Here Comes the Dreamer


a novella by Carole Giangrande

Print: 978-1-77133-250-7
ePUB: 978-177133-249-1
PDF: 978-177133-252-1
136 Pages
August 25, 2015

SKU: N/A Categories: , , Tag:

Finalist, 2016 International Book Awards
Fiction – General

Alastair Luce is a dreamer, one of three who tell this tale. A Canadian expat living in a 1950s New York City suburb, he’s an artist, a quiet man who paints houses for a living, fears atomic holocaust, drinks too much and worries about his suffering child, Grace. His wife Nora is a passionate American who misses the excitement of wartime life and finds an outletand a loverduring the Red scare. Just before the accident that will drive so many future events, Alastair offers a ride to their teenage neighbour, Claire, who as a witness to tragedy and a wry observer of suburban mores, continues the story. Later in Toronto, Alastair’s exiled daughter Grace picks up the narrative, giving voice to her fury, an artist who works to “burn” the city down with brilliant colour. All three are bound together by their history, as a crisis draws their lives to a climax. It’s then that Grace ventures homeward for the first time, into a startlng vision of the unknown.

Born and raised in the New York City area, Carole Giangrande now resides in Toronto. Her first novella, A Gardener on the Moon, was co-winner of the 2010 Ken Klonsky Novella Contest. Her second novella, Midsummer, was published by Inanna Publications in 2014. She’s the author of two novels, An Ordinary Star (2004) and A Forest Burning (2000) and a short story collection, Missing Persons (1994). She’s worked as a broadcast journalist for CBC Radio, and her fiction, articles and reviews have appeared in literary journals and in Canada’s major newspapers. She comments as The Thoughtful Blogger (a space for interesting books and intermittent reflection), available through her website at http://www.carolegiangrande.com.

From Chapter 1:

Trouble came to Alastair Luce like a nasty slap of a wave at high tide, one wave after another. He’d been happy at times, but happiness was a breaker and it crashed and broke on the hard rock of the unexpected.  Sorrow was no different. He wondered if it had been his fate to live by water so that he would cling to nothing at all.

Yet he didn’t love the sea and its moodiness.  He’d worked as a house painter, and he’d brought to this meticulous task his care for all that was solid and enduring.  From high on his ladder, he’d view the street where he and Nora lived once, and he’d imagine its rooftops and turrets, newel posts and cornices painted in the brilliance of his inner seeing, of his vivid dreams at night.  It never troubled him that he’d had to paint in the modest hues that his customers preferred.  It made no difference. Colour smouldered inside his fingers and he could feel the force of it, electric under the stillness of everything he touched. A patient man, he knew that this extraordinary power would bide its time as a shoot did in a humble bulb, waiting for sunlight to prod it into bloom. On his canvases at home, he’d try to paint the ineffable light that hovered under the surface of his life.  He’d drink, but only when his suffering became too great, his sorrow that he couldn’t capture much of anything.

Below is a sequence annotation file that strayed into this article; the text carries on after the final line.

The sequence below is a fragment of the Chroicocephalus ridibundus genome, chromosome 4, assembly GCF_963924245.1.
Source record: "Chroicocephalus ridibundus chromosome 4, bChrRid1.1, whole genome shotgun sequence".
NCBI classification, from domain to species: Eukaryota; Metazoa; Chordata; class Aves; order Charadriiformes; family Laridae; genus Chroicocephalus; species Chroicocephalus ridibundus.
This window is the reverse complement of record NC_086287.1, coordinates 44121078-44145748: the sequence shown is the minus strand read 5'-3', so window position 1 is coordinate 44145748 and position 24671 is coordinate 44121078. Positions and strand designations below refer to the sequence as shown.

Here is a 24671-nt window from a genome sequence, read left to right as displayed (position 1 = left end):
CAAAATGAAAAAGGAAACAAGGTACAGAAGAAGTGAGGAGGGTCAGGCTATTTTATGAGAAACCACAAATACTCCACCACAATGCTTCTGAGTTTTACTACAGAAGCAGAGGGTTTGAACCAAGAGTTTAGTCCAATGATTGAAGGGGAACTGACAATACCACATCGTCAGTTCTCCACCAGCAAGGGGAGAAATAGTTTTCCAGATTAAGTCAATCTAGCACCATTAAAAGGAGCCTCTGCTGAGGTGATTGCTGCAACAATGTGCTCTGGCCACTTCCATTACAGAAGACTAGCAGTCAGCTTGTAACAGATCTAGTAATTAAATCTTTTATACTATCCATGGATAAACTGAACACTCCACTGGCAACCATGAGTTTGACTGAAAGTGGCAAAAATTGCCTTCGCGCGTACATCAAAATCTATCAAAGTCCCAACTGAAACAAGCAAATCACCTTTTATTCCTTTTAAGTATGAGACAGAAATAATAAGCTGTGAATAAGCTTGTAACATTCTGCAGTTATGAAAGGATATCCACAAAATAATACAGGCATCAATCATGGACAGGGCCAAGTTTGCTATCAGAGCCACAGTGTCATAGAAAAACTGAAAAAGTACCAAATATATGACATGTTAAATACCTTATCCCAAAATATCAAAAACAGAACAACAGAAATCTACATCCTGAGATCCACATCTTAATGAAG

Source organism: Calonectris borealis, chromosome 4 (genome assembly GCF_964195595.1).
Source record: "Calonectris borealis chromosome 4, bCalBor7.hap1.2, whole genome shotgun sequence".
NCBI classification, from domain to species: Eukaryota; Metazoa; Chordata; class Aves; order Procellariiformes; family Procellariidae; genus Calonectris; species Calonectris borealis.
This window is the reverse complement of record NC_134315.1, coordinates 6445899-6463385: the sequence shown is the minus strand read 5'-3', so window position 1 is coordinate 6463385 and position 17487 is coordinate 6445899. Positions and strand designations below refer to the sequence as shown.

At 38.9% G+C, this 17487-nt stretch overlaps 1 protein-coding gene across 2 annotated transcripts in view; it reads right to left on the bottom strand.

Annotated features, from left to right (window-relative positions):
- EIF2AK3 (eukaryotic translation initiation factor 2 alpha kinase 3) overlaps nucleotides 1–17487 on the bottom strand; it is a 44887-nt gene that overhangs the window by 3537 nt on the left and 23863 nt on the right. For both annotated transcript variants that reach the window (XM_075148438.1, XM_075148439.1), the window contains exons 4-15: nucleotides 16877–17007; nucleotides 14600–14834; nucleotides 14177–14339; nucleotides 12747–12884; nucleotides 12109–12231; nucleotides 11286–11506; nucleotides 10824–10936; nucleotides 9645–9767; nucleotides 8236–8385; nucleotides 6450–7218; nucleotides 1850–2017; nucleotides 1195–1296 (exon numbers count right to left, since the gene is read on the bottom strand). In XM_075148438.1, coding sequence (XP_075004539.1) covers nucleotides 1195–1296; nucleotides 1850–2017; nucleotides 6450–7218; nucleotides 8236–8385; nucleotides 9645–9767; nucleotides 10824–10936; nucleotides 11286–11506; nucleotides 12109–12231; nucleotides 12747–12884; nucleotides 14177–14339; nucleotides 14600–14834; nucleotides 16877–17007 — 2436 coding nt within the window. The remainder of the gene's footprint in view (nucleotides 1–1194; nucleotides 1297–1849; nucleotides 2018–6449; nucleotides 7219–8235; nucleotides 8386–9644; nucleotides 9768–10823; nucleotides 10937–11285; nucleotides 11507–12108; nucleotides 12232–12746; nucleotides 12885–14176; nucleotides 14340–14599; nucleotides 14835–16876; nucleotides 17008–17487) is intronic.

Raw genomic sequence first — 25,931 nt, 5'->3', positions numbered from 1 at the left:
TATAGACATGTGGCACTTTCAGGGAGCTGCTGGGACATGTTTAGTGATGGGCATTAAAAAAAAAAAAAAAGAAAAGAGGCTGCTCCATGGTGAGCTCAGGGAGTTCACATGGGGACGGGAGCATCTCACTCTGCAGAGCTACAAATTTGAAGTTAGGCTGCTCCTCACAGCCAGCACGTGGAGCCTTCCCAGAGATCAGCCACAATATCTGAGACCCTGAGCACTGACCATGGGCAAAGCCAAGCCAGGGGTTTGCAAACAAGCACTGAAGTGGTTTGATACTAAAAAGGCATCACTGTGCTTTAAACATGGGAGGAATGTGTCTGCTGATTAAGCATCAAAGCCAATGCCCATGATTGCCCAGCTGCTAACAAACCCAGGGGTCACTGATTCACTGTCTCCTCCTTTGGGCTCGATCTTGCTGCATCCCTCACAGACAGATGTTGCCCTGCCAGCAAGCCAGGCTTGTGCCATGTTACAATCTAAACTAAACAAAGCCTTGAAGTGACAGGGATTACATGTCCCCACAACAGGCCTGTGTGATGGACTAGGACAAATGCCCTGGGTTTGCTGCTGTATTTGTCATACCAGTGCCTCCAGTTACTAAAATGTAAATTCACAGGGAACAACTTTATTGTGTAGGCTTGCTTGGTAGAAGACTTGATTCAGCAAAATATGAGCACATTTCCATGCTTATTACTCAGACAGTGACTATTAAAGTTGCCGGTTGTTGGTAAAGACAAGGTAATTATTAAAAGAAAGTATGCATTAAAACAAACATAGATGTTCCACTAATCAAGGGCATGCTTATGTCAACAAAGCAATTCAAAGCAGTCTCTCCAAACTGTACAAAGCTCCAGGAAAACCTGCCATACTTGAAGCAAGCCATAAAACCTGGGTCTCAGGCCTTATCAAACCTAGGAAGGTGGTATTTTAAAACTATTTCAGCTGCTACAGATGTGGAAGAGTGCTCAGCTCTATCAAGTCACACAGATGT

Which was why trouble came, he told himself years later.

Yet his hope was as tough as a weed in rock, as mindless as a fist in a bully’s face.  He’d come to feel that hope was part of the packaging of skin and muscle, nerve and bone, a thing you strengthened as you bore the weight of living.  This was why he’d shown up for Lyle Miller’s funeral. He’d hoped to see his own daughter, longing to assure her that nothing lasts, including grief.

“You’re my dad, not him,” said Grace when he called.  She didn’t ask about Nora.

“If you come, we’ll have a chance to talk,” said Alastair.

“I’ll come,” she answered.

Alastair forgave her, that she lived outside the constraints of time.  Her I’ll come was about as punctual as a tiny stream finding its way to the sea.  He could peer through Grace and see cities rising along the banks of her mind, long-hidden streets where she’d wandered since childhood. He hoped she’d forgiven him the years when they might have been closer to each other. Seventy-eight years old he was, and time was no longer his friend.  Neither was the man who’d died.

Gracie, how I wish you’d come, but he understood.  How many miles was Toronto from here?  Five hundred or so?  Grace couldn’t drive, wouldn’t fly.

Had she come, she’d be seated next to Nora in the front row, but he was imagining his own death, as if he and Nora and Grace were still a family, and they were mourning him.  It had been a while since he’d seen his former wife, ill herself with a bad heart, and he noticed that Nora’s warm-ember hair had become a snowdrift.  How thin she was, her gentle plumpness gone, as if in the anguish of Lyle’s dying, each passing day had carved off some of the meat of her life, trimming it away from the solid bone of her marriage.  Years ago, he’d suffered these same wounds when she left him.

Thirteen years he’d spent with Nora.

Lyle Miller leaves his wife of forty years, said the obit.   His children, Grace and John.  Alastair had pulled the single page from the paper, bunched it up and thrown it in the garbage. With it went a residue of bitterness, and in its place, he felt grief and a stirring of compassion.  He couldn’t watch sorrow crush Nora as it had done with him.  How grateful he was for a heart that spoke before his lips could mutter serves you right. 

Nora, I know how you feel, I know.

Behind Nora sat Claire Bernard, married to Lyle’s nephew, a lawyer who kept toying with his cell phone as if he meant to use it in church.  Time pitched Alastair backwards like salt tossed for good luck, but it was bitter salt from the ebb tide of his marriage when he’d fallen into young Claire’s life.  He watched her greet John Miller who could have been Lyle as a young man with his unruly wheat-sheaf of hair and narrow face, his eyes the soft and faded blue of an old, comfortable shirt.  John’s gaze was more wary, less guileless than his dad’s.  Long ago, when Alastair was still married to Nora, he’d let his hand rest on her stomach, knowing she was pregnant with John. Only it wasn’t his child.